Offensive linemen: In '03, the Raiders went through offensive linemen like a flu clinic goes through tissues. Only one starter (OLT Barry Sims) played in all 16 games, and the team had three different starting centers. Injuries ravaged Oakland's front five and also exposed the team's serious lack of depth on the line. Sims and OLG Frank Middleton are the lone remaining mainstays from last year, though Sims is eventually expected to lose his starting job to first-round draft pick Robert Gallery. At presstime, Sims continued to hold on to the starting OLT spot, with Gallery possibly being considered for one of the starting OG jobs. Another rookie, C Jake Grove, is also pushing for a starting job now that Robbins is no longer part of the picture. Newly acquired ORG Ron Stone missed more than two weeks of training camp with a hamstring injury but is expected to be in the starting lineup on opening day. ORT Langston Walker has the biggest shoes to fill as the replacement for Kennedy, a three-time Pro Bowler and respected leader. Brad Badger, Mo Collins and Adam Treu will provide the team with depth up front. Grade: C-plus.
Defensive linemen: The additions of Washington and Sapp should significantly improve Oakland's run defense, which ranked a league-worst 32nd overall last season. The duo will also make it easier for Ryan to implement his 3-4 defense and will lend immediate credibility and leadership to a defense that was lacking in both. DE Tyler Brayton should benefit from the added beef in the middle, though he is still a work in progress, while John Parrella and Bobby Hamilton will help a pass rush that was virtually non-existent in '03. Grade: B-plus.
Linebackers: The Raiders essentially cleaned house with their linebackers, saving only two players -- Napoleon Harris and Travian Smith -- who had any extensive playing time. Harris injured his knee early in training camp but is expected to be back in time for the opener. He'll team with veteran Danny Clark to form the inside tandem while Smith, who ended '03 on injured reserve, and DeLawrence Grant, who also injured his knee in camp, will help the pass rush from the outside. Both Smith and Grant can also shift down and play end in the 4-3, which is what the Raiders will do from time to time. Grade: C.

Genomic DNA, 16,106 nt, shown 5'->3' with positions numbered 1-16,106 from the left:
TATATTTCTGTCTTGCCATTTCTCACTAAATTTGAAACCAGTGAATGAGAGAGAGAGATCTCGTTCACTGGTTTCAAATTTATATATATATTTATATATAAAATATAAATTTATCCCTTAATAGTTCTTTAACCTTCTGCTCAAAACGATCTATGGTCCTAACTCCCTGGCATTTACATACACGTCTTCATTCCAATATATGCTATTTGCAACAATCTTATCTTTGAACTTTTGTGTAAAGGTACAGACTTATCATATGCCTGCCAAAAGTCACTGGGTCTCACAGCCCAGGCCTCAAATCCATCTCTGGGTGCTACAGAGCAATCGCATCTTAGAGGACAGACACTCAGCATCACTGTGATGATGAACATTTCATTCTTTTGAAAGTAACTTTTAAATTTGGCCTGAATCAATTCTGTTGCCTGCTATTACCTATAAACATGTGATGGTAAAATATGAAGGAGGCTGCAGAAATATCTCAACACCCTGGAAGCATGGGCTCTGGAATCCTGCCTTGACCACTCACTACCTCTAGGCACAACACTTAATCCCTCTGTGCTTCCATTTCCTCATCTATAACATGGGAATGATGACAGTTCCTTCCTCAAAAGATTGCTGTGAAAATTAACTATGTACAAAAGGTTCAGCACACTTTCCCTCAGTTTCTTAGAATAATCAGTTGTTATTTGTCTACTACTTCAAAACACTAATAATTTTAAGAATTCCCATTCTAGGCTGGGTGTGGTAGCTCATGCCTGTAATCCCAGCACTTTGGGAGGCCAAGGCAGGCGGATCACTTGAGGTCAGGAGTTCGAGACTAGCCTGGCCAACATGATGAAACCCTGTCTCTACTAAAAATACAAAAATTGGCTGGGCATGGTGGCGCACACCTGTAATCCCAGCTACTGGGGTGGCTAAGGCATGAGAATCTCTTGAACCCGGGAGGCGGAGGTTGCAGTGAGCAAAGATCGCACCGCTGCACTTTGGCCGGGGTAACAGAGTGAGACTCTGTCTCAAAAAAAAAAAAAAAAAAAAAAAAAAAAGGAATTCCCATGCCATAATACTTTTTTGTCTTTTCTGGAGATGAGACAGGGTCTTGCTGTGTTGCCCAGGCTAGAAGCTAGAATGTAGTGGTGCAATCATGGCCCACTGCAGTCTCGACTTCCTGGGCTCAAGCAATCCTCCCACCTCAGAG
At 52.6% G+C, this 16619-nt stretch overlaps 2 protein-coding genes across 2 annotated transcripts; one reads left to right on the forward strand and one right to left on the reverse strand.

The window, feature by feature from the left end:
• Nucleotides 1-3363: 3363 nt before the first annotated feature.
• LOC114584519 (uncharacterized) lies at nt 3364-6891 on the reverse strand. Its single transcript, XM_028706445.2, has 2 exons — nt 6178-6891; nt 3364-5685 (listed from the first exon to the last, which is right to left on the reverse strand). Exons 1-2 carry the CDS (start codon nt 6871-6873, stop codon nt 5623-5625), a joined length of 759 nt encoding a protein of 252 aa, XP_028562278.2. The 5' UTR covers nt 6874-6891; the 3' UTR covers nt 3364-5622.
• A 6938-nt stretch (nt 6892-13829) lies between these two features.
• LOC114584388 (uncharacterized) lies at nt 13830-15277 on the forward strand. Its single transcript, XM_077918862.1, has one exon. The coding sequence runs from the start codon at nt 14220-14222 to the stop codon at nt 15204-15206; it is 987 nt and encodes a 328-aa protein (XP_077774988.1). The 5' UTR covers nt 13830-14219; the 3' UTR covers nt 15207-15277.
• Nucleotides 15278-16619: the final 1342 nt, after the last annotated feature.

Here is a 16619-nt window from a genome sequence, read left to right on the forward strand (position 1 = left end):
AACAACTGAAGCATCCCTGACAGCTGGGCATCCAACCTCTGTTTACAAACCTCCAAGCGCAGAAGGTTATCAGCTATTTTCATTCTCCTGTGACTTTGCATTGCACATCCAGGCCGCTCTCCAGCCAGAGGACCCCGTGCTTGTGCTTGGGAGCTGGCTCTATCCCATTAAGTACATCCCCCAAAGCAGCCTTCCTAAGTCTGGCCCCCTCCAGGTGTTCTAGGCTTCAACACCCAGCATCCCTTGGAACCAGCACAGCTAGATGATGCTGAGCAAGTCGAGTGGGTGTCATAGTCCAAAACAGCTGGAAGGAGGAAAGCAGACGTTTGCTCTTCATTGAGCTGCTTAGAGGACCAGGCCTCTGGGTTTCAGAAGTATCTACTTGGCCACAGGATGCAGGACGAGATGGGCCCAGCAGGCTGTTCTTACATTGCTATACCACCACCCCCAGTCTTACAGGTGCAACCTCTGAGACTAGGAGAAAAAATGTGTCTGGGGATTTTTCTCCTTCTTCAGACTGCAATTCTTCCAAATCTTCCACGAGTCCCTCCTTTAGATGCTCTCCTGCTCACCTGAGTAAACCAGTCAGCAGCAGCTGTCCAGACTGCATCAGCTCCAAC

Defensive backs: This could be a pretty decent unit, which would be a big step up from the squad that took the field a year ago. Unhappy over being slapped with the franchise-player label, Charles Woodson skipped all of the team's offseason workouts and minicamps in his effort to become the highest-paid corner in the league. Rod Woodson's release left a void at safety, but the team signed the former Falcon Buchanan to help ease the pain. Buchanan has already made a strong impact on CB Phillip Buchanon, everyone's favorite whipping boy last year. Buchanon has been Oakland's most consistent defender in training camp and appears more disciplined in coverage than he was the last two years. Derrick Gibson is still a question mark at strong safety, though the Raiders might be tempted to move rookie Stuart Schweigert down in the box if Gibson continues to struggle. Grade: C-plus.
Special teams: Sebastian Janikowski and Shane Lechler are two of the best kickers in the league and will give new special-teams coach Joe Avezzano a leg up on the competition. Janikowski has great leg strength and is coming off his best season as a pro. Lechler currently holds the NFL record for career punting average, and how he got left off the Pro Bowl roster last year is anybody's guess. With Buchanon returning punts to go with WRs Gabriel and Francis returning kickoffs, the Raiders are stacked. Oakland's coverage teams were a problem last year, an issue that needs to be corrected. Grade: A-minus.
Material from Pro Football Weekly.